For this week’s Saturday Stub I thought I post a couple clips from recent episodes of the Late Show with David Letterman. Why would I do that? Well, recently Dave had on as his guest former President Bill Clinton and the next night the host of the O’Reilly Factor, Bill O’Reilly.

Now I don’t normally dive into the arena of politics or political science (except for the few times I do) but I was rather intrigued by situation of Letterman interviewing Clinton and O’Reilly consecutively. Obviously O’Reilly is known in most circles as a right-wing pundit with more attitude than facts, generally you don’t go on his show for informed debate, usually its to get yelled at by O’Reilly and called a “pinhead.” Nevertheless, I’m always intrigued to see him outside his comfort zone. And I can’t imagine the Late Show is his comfort zone, on a previous appearance, Letterman suggested he was full of shit (paraphrasing)

Not to come across as some Clinton cheerleader either, I have major objections to his politics and I’m often surprised by how frequently he touts his “accomplishments” when he was President, really makes it sound like he’s campaigning for re-election. Nevertheless, here we have two spokespeople on either side of the political spectrum in American and Letterman asks them both some interesting questions about the Occupy Wall Street protests among other things. Have a look:

President Clinton on Dave Letterman Oct. 12 2011 Part 1

President Clinton on Dave Letterman Oct. 12 2011 Part 2

 

Now take a look at O’Reilly:

Part 2 of O’Reilly on Letterman Oct. 13 2011

 

And if you’re wondering, no I haven’t read O’Reilly’ book. I did however glance at it the other day in the book store. I noticed a few things right off the bat, first, O’Reilly’ name is a whole lot bigger than the other author. I flipped through it quickly and read a few lines, would you be surprised if I said a few red flags came up? Okay, honestly its not as bad as you might expect. Basically its more of a personal taste thing. But the book begins with a fictional narrative of Lincoln. What I mean by that is it has one of those… “Lincoln felt cold and anxious and slowly rubbed his temples as he contemplated…”  one of those narratives. I assume that’s only at the beginning. Nevertheless I’ve always disliked it when writers do that. It can really give the subject a voice or impression that isn’t accurate and really colour the rest of the book with a bias that may or may not be correct.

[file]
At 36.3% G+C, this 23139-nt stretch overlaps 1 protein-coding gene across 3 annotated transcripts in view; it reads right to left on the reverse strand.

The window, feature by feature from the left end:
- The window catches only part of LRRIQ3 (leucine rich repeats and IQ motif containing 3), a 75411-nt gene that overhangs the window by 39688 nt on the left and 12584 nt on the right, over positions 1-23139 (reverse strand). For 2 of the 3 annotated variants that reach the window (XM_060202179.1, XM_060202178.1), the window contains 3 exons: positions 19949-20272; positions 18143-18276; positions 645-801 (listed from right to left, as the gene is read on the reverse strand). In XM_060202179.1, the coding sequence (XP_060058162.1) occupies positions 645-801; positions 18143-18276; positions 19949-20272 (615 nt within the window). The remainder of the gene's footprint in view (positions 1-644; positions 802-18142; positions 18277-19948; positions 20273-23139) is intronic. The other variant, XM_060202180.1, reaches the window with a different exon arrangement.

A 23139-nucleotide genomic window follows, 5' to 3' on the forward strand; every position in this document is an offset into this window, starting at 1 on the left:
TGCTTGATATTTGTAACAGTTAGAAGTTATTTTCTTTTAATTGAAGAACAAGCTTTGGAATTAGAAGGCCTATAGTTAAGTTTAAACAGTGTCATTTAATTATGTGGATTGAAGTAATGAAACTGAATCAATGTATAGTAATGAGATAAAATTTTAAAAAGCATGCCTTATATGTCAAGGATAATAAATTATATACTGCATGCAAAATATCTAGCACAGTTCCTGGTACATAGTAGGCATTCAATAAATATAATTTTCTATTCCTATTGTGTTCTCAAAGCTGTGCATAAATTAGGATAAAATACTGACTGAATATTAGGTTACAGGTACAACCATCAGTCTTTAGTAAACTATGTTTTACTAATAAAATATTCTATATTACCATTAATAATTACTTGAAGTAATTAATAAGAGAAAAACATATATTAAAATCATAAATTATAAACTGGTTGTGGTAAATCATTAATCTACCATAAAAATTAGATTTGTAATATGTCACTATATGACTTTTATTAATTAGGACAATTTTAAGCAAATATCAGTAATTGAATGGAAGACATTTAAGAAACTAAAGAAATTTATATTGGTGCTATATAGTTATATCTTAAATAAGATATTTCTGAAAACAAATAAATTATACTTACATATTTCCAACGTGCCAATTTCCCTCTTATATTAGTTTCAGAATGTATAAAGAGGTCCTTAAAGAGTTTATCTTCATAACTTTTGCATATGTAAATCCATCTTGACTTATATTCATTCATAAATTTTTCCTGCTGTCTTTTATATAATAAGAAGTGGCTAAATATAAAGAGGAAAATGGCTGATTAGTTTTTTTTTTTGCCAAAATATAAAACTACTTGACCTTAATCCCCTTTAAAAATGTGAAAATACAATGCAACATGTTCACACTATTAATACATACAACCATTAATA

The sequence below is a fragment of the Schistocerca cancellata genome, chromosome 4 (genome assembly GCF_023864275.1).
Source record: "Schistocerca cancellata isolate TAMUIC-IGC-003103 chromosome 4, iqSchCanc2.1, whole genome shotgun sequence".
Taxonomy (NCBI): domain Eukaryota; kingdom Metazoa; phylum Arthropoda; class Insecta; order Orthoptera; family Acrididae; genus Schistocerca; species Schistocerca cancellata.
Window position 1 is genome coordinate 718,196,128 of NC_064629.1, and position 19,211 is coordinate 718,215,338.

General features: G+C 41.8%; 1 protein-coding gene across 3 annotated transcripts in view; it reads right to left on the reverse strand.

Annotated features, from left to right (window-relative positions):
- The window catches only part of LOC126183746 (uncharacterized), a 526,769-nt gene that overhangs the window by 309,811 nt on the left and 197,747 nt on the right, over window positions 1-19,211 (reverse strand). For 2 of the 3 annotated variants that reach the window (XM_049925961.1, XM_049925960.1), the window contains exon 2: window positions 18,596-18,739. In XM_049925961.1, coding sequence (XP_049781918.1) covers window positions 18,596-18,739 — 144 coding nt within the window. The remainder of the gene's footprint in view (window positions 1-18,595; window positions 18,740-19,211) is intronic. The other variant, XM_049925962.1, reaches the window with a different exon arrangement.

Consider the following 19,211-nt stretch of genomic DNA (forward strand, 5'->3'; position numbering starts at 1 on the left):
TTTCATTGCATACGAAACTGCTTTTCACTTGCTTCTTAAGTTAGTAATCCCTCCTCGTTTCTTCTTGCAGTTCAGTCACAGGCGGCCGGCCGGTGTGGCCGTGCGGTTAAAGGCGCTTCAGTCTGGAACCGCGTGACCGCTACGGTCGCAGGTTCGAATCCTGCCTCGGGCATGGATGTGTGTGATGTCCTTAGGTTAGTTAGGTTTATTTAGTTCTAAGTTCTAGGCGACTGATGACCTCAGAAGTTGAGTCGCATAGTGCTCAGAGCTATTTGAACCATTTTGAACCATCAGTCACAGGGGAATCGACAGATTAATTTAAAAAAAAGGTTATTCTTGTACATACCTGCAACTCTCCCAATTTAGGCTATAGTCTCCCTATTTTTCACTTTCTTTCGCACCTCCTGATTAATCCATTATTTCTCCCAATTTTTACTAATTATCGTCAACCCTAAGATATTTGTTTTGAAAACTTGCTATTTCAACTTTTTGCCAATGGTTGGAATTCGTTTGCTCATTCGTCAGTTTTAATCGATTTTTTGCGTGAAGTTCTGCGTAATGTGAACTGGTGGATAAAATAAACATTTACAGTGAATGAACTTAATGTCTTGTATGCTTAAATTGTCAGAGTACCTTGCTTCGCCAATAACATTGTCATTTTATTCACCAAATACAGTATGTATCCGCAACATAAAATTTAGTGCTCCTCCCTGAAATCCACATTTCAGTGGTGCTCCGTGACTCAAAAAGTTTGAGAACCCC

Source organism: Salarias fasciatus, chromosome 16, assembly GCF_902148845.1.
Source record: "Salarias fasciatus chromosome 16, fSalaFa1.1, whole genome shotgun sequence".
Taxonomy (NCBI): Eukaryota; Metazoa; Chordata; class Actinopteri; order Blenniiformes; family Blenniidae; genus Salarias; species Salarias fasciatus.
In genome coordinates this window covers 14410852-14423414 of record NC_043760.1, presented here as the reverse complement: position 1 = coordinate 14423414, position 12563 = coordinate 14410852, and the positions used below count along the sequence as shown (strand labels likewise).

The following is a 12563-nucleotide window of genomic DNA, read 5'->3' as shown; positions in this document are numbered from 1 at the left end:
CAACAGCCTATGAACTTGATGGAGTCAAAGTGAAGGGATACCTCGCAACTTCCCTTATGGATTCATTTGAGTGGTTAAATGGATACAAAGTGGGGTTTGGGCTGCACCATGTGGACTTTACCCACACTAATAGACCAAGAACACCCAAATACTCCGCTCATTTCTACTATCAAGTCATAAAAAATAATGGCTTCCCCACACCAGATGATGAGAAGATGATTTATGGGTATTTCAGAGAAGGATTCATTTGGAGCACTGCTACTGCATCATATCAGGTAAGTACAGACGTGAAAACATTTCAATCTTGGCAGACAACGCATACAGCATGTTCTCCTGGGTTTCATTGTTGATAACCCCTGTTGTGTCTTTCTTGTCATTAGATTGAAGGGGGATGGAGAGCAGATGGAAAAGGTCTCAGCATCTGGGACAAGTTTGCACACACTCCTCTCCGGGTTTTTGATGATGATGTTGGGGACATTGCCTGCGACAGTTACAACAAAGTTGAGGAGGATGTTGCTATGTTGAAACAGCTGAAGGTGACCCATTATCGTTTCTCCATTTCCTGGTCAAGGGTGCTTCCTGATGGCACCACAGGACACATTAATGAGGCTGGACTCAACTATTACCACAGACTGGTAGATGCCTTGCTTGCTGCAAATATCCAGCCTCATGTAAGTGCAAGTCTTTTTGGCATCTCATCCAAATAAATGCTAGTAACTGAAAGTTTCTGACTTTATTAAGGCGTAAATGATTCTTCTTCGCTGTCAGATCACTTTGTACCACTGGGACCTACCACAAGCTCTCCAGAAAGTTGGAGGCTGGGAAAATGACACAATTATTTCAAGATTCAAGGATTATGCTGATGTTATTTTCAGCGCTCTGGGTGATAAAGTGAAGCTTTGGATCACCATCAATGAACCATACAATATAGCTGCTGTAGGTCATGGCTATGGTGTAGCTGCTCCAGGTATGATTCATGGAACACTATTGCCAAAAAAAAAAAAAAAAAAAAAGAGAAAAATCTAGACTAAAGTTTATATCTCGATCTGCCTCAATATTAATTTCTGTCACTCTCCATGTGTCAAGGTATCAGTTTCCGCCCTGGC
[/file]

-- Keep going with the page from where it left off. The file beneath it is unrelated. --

Anyway, perhaps I’ll borrow a copy from the library some time.

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Saturday Stub: Anti-Vaccination in South Park

Posted by Ethan Clow on October 8, 2011

Welcome to another Saturday Stub, where I take something interesting and talk about it…yah yah yah. You know the rest.

This late edition to Saturday comes from a recent episode of the frequently obscene cartoon South Park, the show recently aired its 15th season midseason premiere episode entitled “Ass Burgers” (this might be a good time to say that this Saturday Stub will probably contain spoilers for the midseason premiere of South Park. Boy, that’s a sentence I never thought I’d write. Oh and some of the humour in South Park isn’t for everyone…so language and content warning.)

The episode is the second part’er of the episode “You’re Getting Old” in which one of the boys, Stan discovers he’s becoming a cynical jerk. Much to his horror, the music he used to like, the movies and TV shows he used to like are now being perceived as shit. Literally, he hears fart noises in his music and sees pieces of shit in movie trailers… anyway. The episode ends on somewhat serious note as it appears that the series might be coming to a close as the main character loses his friends and no longer is interested in the juvenile humour of his youth, which is also something of an double joke as well since South Park is also an example of crass humour.